More than a hundred people had turned out to hear the Tysons Corner developer’s proposal. Munching on cheese pizza and chicken wings, homeowners at Gates of McLean listened as the developer outlined his pitch to buy four acres of the community’s land.

Thomas D. Fleury of Cityline Partners sidestepped questions about a purchase price, telling homeowners that a sale would “create an income event for you.” Fleury’s words got the attention of some people, who looked up from their plates of food. Others sighed and rolled their eyes.

Near Route 123 in Tysons Corner, Gates of McLean is a low-rise condominium complex about a block from a future Metro station that is part of the transit system’s extension to Dulles International Airport. The four stations being built in Tysons Corner are driving redevelopment plans there. But it will be years before Tysons sees a sizable increase in population.

For now, the few neighborhoods near Metro stops are beginning to deal with large-scale redevelopment plans that are taking shape. At least nine rezoning applications are being considered by Fairfax County.

“What people don’t realize is that we’re going to be in a construction zone the next 20 years,” said Lisa Samuels, president of the homeowners association at Gates of McLean, which is next to Capital One’s headquarters, another property slated for development.

Cityline plans to redevelop a 9.4-acre site that is part of the Westgate office park on Route 123, between the Capital Beltway and the Dulles Toll Road. Gates of McLean sits behind the building. The two properties are separated by a four-acre flood plain that belongs to the condominiums.

Cityline offered to buy the land so that it could build a park with two athletic fields. But the company withdrew its offer last month, a few weeks after the meeting with homeowners showed that most would be reluctant to sell, Fleury said.

Many homeowners were cautious about accepting the first offer from a developer and thought “there would be no guarantee that Cityline would do what they promised,” said Samuels, who supported the sale.

Public parks are one of several conditions required by Fairfax County’s new zoning rules for urban development in Tysons. Fleury said the athletic fields would have fulfilled the park space requirement for Cityline’s redevelopment of the Westgate complex, which involves more than 8 million square feet of office, retail and residential space.

“It was a value to me to get our ticket punched on the athletic fields,” he said. “I could have done it in one fell swoop with this plan.” Instead, Fleury said, smaller recreational parks and fields would be scattered throughout Cityline’s development.

Near another of the planned Metro stations, along Route 7, homeowners are excited about the corridor’s car dealerships and low-slung buildings one day being redeveloped into gleaming high-rises with new shops and restaurants.

But lately, they have been more worried about the traffic effects of a planned Wal-Mart about a quarter-mile from the Tysons West Metro site.

The 79,000-square-foot store will be part of a mixed-use development on the site of the former Moore Cadillac dealership on Route 7, between Ashgrove Lane and Westwood Center Drive. The project is being developed by Chevy Chase-based JBG Cos., which owns the adjacent Sheraton Premiere hotel.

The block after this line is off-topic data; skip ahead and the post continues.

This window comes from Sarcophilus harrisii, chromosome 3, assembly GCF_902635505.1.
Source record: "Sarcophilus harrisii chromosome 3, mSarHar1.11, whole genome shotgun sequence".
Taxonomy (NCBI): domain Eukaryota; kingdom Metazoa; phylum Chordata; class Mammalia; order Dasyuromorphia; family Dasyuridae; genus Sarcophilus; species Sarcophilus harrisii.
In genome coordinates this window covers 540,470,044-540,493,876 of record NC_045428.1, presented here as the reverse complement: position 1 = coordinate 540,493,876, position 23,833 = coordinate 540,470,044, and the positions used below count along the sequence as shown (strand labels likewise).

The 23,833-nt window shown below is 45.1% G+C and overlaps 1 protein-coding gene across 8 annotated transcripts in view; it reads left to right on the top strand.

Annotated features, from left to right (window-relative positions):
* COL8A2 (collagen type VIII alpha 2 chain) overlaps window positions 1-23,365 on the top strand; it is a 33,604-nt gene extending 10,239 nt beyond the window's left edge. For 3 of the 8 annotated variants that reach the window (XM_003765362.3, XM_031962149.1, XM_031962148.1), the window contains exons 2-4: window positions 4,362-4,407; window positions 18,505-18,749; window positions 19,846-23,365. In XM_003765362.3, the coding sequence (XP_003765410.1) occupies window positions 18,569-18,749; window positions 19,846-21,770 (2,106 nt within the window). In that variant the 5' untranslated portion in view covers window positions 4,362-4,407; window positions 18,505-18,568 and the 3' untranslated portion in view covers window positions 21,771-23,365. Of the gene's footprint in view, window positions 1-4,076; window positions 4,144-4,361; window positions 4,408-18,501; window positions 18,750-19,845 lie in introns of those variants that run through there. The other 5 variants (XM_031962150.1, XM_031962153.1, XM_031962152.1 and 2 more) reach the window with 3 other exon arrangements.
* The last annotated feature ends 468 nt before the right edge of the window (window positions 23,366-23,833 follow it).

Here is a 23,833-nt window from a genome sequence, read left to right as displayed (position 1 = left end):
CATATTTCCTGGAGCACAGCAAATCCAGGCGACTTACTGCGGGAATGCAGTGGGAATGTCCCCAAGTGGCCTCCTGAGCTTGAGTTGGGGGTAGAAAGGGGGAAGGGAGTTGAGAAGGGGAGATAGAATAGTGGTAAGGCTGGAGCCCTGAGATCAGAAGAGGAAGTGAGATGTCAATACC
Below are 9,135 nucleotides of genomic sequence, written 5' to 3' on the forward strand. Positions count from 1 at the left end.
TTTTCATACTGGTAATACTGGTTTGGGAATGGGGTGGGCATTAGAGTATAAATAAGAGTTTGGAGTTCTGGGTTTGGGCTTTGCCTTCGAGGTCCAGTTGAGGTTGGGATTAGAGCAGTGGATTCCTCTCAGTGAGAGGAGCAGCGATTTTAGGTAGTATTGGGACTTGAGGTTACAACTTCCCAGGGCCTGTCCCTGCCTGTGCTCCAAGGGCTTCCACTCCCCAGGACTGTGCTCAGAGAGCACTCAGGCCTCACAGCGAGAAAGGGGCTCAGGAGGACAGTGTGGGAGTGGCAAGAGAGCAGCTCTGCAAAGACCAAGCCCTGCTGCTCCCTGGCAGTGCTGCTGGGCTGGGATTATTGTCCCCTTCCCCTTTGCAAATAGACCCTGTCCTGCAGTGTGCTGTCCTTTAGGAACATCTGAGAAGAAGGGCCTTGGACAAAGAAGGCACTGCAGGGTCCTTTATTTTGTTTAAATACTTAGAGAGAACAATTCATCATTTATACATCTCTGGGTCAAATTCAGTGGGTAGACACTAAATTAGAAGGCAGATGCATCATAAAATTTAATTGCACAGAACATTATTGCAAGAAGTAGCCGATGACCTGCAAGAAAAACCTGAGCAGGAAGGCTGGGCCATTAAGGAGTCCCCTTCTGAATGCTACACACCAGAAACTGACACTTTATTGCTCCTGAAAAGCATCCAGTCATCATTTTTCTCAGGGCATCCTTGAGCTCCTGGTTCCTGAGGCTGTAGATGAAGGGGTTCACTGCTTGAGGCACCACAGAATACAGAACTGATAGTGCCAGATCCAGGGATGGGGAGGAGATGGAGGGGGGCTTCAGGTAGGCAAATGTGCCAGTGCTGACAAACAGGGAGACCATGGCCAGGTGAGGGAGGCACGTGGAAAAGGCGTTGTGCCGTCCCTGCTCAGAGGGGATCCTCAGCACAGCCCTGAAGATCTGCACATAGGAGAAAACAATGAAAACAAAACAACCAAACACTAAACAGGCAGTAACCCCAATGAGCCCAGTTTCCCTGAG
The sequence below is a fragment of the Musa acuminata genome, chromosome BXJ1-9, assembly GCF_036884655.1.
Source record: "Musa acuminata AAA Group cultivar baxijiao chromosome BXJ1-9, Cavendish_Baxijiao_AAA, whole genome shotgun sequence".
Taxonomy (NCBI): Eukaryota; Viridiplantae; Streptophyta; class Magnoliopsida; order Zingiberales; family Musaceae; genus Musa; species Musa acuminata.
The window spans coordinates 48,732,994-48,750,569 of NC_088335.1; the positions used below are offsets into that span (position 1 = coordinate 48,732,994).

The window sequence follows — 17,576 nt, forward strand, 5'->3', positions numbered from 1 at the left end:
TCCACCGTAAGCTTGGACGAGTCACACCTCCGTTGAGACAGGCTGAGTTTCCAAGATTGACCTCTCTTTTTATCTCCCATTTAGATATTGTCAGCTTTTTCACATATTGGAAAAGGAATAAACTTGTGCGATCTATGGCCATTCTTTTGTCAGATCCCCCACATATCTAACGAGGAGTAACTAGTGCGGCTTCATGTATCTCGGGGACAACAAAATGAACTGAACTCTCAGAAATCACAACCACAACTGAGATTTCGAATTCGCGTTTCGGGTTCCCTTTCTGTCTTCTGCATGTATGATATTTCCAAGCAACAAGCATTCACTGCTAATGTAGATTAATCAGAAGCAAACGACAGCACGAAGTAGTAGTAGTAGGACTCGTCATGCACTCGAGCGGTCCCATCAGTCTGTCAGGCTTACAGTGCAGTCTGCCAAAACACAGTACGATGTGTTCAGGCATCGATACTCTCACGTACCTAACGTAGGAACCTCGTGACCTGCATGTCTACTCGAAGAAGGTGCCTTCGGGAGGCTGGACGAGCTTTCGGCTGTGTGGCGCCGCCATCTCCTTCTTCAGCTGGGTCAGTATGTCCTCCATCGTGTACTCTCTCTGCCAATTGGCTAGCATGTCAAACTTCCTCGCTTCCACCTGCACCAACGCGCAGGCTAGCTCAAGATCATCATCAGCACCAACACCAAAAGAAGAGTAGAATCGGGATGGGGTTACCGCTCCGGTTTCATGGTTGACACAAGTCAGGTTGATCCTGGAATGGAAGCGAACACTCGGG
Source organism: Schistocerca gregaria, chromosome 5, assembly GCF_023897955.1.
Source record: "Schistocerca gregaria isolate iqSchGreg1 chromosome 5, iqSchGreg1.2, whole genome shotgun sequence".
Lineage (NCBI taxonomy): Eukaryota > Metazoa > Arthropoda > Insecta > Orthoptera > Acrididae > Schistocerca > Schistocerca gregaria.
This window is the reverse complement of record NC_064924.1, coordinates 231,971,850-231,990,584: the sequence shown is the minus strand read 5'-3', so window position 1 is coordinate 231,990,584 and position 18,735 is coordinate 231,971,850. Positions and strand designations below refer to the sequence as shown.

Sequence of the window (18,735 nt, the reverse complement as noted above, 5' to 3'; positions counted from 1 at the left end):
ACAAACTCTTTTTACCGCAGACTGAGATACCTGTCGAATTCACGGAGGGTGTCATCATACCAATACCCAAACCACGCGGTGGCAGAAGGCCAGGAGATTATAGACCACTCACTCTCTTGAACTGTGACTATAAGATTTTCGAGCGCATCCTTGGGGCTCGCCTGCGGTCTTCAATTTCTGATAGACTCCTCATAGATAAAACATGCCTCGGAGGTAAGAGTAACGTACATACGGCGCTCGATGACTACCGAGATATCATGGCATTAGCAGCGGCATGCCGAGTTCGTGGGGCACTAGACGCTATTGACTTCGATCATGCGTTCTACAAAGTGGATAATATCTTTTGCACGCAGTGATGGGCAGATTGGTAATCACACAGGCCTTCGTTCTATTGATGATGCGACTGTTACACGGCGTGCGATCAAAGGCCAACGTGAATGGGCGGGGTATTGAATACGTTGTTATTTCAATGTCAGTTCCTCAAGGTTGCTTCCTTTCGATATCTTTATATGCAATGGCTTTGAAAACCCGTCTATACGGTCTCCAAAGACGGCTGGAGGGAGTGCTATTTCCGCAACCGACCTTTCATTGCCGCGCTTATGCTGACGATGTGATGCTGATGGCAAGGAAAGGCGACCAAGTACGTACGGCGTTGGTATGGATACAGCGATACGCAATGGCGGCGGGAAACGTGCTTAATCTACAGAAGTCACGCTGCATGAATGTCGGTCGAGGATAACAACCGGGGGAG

Westwood Village at Tysons, a community of condominiums and brick townhouses, is tucked behind the planned development and the Sheraton.

Claudia Diamond, president of the homeowners association for Westwood’s townhouses, said residents were surprised to learn that a Wal-Mart would be opening so near a Metro station.

“I would say it raised a lot of questions all around. Why a Wal-Mart?” she said. “I mean out here, people are going to drive” to the store.

There is only one way in and out of the neighborhood. When the Sheraton holds large functions each month, Diamond said, it can take up to 15 minutes to travel a few blocks from her neighborhood to Route 7. The JBG development will only exacerbate traffic, she said.

In response to residents’ concerns, the company plans to make traffic improvements in the area, said Jay Klug, an executive with JBG Rosenfeld Retail, including a traffic signal at Westwood Center Drive and Sheraton Tysons Drive.

JBG plans to develop the property under its current commercial zoning, instead of seeking to build under the county’s new urban building plan for Tysons. That plan discourages car-dependent projects and allows for denser development in exchange for a developer’s contributions to roads, parks and other public facilities.

The Wal-Mart, a gym and some retail stores will go inside an existing six-level parking garage once used by the former Cadillac dealership. An office building will also be built next to the development.

“What we’re left with is a grocery-anchored traditional shopping center, in terms of its scope and scale, but in a completely urban format,” Klug said.

Construction will begin in the fall with the store scheduled to open in mid- or late 2013, the same year the Tysons West Metro station is to come on line. A future development phase would include 300 to 400 apartments.

When it opens, Klug said, Wal-Mart will probably be just the third grocery store in Tysons, setting the stage for the employment center’s future as an urban downtown with thousands of new residents.

“We think we’re providing a choice, another grocery store, another way to live in Tysons Corner closer to Metro,” Klug said.